Gov. Sonny Perdue chose wisely and well.
Bob Wilson and Michael Bowers, appointed last week by Perdue to lead an investigation into cheating scandals in public schools in Atlanta and Dougherty County, are experienced prosecutors. Perhaps more importantly in this context, they have also proved to be persons of good judgment, capable of sifting truth from fiction and the important from the inconsequential in what promises to be a complicated probe.
So far, previous investigations have been able to document only that cheating occurred. Armed with subpoena authority and the resources to investigate fully, Bowers and Wilson may be able to dig deeper, getting at the important questions of how the cheating happened and why.
But it’s unfortunate it had to come to this. The appointment of Wilson and Bowers is necessary because for at least the second time in this scandal, local leaders have proved more interested in protecting their institutions and their reputations than in getting at the truth. Their defensiveness and reluctance to look too closely have ended up compounding the very damage that they seek to avoid.
Here in Atlanta, Superintendent Beverly Hall and others vigorously dispute such assertion, arguing that they have responded as quickly and as aggressively as the facts allow.
In several important regards, that is undeniably true.
In Atlanta, testing security has been strengthened considerably in the wake of the scandal, and principals of the dozen schools implicated most strongly in the cheating scandal have been reassigned to other duties. Their names and those of almost 100 other school employees have also been submitted to the state for possible disciplinary action.
As Hall told the AJC last week, she has no patience with those who cheat. Any educators who altered test results “have done a terrible disservice to the children and Atlanta Public Schools, and that is a disgrace,” she said.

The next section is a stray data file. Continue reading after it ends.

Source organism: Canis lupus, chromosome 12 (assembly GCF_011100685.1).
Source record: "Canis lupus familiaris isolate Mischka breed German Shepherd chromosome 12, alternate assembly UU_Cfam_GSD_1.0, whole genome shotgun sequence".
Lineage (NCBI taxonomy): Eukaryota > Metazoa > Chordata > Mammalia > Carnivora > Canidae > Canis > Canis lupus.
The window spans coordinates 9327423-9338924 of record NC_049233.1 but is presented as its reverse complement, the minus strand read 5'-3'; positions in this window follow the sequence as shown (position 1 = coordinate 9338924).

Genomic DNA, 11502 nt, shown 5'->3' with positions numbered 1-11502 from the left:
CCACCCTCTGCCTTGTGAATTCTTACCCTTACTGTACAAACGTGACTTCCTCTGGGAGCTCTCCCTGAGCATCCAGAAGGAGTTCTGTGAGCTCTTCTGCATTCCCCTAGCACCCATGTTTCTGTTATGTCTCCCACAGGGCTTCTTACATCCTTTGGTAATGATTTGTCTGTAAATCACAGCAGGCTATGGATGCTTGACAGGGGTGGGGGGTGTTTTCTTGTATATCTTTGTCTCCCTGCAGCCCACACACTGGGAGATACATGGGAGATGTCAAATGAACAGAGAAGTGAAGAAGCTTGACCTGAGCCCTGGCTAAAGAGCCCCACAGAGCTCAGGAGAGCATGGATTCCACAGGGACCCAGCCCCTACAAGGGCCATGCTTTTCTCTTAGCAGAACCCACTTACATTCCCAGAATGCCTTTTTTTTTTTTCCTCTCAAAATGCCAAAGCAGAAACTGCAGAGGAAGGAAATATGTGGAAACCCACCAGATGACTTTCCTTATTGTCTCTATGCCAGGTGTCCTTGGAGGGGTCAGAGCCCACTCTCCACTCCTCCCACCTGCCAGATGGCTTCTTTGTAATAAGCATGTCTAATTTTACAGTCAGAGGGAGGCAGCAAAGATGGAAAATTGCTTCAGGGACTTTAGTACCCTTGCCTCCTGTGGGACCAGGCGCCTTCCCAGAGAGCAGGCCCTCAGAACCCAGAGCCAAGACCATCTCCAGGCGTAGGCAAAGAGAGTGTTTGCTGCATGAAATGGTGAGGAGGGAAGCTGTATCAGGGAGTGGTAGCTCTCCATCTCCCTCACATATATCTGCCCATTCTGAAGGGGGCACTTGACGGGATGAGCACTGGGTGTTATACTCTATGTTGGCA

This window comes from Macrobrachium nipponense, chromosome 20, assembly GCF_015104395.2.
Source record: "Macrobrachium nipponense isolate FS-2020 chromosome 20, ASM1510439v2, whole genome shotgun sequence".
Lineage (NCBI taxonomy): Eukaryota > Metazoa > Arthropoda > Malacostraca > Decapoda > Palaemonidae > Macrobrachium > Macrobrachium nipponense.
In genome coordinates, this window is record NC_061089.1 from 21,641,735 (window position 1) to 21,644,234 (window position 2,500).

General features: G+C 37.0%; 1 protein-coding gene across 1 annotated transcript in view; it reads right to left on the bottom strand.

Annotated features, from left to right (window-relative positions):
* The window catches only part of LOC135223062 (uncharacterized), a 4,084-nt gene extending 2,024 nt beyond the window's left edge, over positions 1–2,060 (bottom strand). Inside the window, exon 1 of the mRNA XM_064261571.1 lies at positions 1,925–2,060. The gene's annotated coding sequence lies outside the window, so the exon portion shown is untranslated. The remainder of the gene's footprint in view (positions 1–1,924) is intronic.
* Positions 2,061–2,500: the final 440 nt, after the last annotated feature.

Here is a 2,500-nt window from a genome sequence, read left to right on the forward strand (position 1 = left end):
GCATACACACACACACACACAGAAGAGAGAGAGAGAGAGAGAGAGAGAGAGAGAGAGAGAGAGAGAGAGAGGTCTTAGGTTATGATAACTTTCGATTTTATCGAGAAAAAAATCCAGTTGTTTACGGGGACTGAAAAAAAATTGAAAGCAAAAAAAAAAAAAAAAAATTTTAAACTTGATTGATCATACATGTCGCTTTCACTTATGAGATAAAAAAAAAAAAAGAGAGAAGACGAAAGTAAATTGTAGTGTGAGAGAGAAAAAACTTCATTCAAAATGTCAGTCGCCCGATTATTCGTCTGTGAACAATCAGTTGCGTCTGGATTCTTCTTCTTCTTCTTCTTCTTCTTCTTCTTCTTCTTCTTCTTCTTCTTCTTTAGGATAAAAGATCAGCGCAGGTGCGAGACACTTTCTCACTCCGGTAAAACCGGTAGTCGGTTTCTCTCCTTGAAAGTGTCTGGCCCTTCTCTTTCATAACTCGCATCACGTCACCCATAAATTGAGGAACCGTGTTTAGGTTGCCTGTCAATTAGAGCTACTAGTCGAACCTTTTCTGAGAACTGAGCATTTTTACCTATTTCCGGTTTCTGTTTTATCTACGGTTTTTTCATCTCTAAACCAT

Certainly, the individuals who cheated or tolerated cheating by others deserve to be identified and punished. It is also true that, based on the limited evidence then available, APS officials could not have moved more aggressively against suspected staff members without compromising their right to due process and fair treatment.
However, individual responsibility represents just one aspect of the problem. As her statement above suggests, Hall has been steadfast in trying to depict the scandal as a simple series of moral failings by the individuals involved. People of integrity, she has said repeatedly, would not have cheated under any circumstances.
Hall has also pointed out repeatedly — and accurately — that there is no evidence of a broad, organized conspiracy. But that does not exhaust the range of issues that this scandal has brought to the surface.
Among the questions that Bowers and Wilson will try to answer is whether the problem was indeed limited to a dozen schools, as APS officials claim, or whether it was more widespread, as state officials suggest. Even if the lesser number proves accurate, we are left with the reality that widespread cheating occurred in a dozen schools involving more than 100 APS employees, a far more extensive problem than in any other system in the state.
That’s the question that Hall refuses to even entertain.
Personally, I can think of only two explanations: Either APS hired employees who are more prone than others to cheat, or it placed its employees in an environment in which cheating was deemed acceptable or even necessary. Either way, responsibility for creating such problems would lie at the top of the chain of command.